Being self-taught works out OK. I take pictures that I like, and I perfectly satisfied with my methods and, to be honest, I've probably spent more time reading, talking to people, and generally "apprenticing" than many people who are offering up Educational Products. I am, despite this, woefully unqualified to teach anyone anything about methods and techniques.

The point, though, that self-taught people haven't anything particular to offer in terms of education. I could tell you a lot about how I solve my own problems which may or may not be useful to you, as you try to solve your own, different, problems. It's actual education, by people with access to the lineage of passed down and accumulated methods, that will help you to solve your own problems. Or, you can just work it out yourself.

Or, to put it differently, paying some know-nothing idiot (for example, me) to teach you how to shoot is stupid.

You might get some value, sure. Perhaps even value beyond the thrill of hanging around with some internet famous doofus. But it won't be as valuable as if you gave some money to someone who's got access to the accumulated history, the accumulated wisdom of the trade. Go find those guys. Sweep their floors for a month, carry their lights. Maybe even buy their videos. And then watch for the little side notes where they say 'And sandbag the light this way, not that way, so that when you stumble into it it doesn't fall over' or whatever the little bits turn out to be.


  1. Spot on!
    In the rush to make money, we have forgotten how to 'step off the path' and spend TIME learning the craft.
    My personal belief is that a developed eye is more important than the gear or the tricks in Photoshop.
    My wife is an artist with considerable skill, be it painting, drawing, sculpting; she has taken the time to learn from, and with, highly skilled artists in these fields.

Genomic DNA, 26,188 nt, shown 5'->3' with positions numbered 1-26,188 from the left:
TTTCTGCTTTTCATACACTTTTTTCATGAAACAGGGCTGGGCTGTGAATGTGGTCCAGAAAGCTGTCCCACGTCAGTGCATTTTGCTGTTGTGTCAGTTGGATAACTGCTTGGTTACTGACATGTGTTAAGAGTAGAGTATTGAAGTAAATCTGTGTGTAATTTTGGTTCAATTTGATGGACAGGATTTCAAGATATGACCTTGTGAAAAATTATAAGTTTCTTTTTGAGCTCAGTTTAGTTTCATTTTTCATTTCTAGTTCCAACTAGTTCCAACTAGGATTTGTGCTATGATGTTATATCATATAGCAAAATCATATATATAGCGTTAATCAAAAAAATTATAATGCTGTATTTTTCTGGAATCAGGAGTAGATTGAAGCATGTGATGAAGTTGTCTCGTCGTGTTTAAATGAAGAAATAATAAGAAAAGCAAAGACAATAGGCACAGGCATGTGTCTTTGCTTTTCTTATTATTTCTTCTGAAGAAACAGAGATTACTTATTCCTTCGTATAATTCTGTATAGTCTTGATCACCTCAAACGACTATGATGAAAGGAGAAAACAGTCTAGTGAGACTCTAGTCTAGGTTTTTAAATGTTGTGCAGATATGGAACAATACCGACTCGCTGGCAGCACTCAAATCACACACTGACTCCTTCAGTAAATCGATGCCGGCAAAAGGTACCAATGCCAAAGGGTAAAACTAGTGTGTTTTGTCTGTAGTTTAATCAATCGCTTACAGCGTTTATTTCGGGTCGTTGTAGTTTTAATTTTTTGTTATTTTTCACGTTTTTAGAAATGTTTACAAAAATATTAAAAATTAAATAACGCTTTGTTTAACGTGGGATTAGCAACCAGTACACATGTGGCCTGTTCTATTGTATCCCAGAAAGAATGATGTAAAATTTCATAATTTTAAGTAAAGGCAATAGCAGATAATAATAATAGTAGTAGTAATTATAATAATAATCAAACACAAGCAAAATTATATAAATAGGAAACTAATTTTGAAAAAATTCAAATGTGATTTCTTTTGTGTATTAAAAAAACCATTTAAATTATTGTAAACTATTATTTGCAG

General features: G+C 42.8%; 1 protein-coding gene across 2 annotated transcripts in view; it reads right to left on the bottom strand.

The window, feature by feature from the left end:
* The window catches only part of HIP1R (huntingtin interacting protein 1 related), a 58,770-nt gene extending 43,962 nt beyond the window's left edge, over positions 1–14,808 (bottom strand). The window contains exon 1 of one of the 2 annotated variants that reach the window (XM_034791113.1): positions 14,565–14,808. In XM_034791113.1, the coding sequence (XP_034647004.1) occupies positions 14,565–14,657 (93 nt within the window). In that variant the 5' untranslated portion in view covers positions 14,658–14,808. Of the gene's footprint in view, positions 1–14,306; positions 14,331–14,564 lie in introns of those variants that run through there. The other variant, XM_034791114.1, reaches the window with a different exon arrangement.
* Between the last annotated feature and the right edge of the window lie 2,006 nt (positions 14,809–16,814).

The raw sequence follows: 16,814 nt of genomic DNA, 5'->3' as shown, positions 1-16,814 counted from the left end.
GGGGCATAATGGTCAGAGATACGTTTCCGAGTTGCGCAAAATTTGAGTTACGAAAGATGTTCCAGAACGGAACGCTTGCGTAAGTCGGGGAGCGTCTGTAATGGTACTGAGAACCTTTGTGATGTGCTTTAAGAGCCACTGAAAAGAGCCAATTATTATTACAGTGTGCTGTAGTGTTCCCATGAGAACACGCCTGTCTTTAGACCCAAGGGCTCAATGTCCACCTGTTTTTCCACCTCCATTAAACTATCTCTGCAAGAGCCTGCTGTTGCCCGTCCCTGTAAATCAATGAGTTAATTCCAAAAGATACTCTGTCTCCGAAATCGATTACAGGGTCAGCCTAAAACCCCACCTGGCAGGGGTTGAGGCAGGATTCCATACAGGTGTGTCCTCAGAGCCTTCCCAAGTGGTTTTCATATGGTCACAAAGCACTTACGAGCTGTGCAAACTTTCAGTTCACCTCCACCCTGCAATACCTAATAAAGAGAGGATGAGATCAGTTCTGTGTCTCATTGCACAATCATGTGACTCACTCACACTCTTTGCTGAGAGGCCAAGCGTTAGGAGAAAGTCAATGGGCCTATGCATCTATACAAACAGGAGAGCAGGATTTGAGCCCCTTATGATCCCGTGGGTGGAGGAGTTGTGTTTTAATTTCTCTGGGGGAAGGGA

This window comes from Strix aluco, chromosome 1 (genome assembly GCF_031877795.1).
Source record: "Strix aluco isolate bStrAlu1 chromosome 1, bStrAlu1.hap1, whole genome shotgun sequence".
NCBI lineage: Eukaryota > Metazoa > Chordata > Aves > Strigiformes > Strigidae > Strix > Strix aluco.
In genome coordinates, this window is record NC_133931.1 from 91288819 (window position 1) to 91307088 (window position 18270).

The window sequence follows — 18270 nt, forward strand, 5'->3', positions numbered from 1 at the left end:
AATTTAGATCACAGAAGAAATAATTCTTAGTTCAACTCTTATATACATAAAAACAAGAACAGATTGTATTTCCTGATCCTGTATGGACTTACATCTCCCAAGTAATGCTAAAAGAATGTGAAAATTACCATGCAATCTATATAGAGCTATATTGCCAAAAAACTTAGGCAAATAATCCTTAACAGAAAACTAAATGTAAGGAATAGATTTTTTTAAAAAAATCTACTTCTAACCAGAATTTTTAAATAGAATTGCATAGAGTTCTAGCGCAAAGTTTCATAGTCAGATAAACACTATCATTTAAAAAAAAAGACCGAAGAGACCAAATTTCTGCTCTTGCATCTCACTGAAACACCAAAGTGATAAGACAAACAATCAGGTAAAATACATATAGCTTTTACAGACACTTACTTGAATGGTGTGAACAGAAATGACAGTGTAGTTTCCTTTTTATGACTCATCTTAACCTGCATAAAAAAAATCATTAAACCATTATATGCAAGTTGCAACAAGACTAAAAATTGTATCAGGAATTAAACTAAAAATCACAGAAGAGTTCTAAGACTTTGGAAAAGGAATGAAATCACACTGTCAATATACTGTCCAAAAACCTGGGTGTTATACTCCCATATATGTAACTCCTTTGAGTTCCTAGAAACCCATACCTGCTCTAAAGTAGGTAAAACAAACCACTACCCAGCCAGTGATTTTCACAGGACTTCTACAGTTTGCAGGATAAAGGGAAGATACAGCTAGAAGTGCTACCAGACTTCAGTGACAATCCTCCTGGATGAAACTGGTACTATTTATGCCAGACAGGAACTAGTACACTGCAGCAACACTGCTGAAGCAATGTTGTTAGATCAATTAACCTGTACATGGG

However, she has cultivated an eye, based on her learnings and practical experience, the use of which puts my technically perfect photos to shame!
    I don't want my photos to look like XYZ's, which is why I refuse to attend workshops; however, I have several photographer friends who share wisdom and knowledge and that's more important to me.
    As always, a thought provoking piece from you.

  2. Yep. I've been living in and around the German-language areas for a coupla decades now and oh boy, when you do an apprenticeship, you know something at the end of it - if you chose a good master to start with. I've seen it in winemaking, brewing and at second hand with photography.

  3. While you're on a roll here, I would like to read your thoughts about the quality / value of the photography education provided by many (most? all?) college art departments.

    1. I don't have a huge amount of exposure to this, to be honest. What little I've seen suggests that it's a wildly mixed bag.

      Some "photography" programs seem to be mainly Photoshop courses, others are trying to teach journalism, still others labor under the hand of some sort of Fine Art department.

      I have no firm evidence for this, but it feels like one of those disciplines where various departments war over who gets to own the program. Is it Fine Art? Is it Journalism? Is it Computing? Is it its own thing?

      Some programs, I will warrant, are excellent at what they do. Others, I suspect, are not.

  4. I think the situation is not as bad as you describe. What is happening is that people create a body of work, display it, and then basically say:

    "If you want to make images like mine I will teach you how."

    The photographers to not need to offer "the best way", just "a way".

    Potential customers are free to pick which photographer's style they want to emulate and do so by examining their works.

    Customers may even pay different photographers so they can learn different styles, even if the techniques they learn from each contradict each other.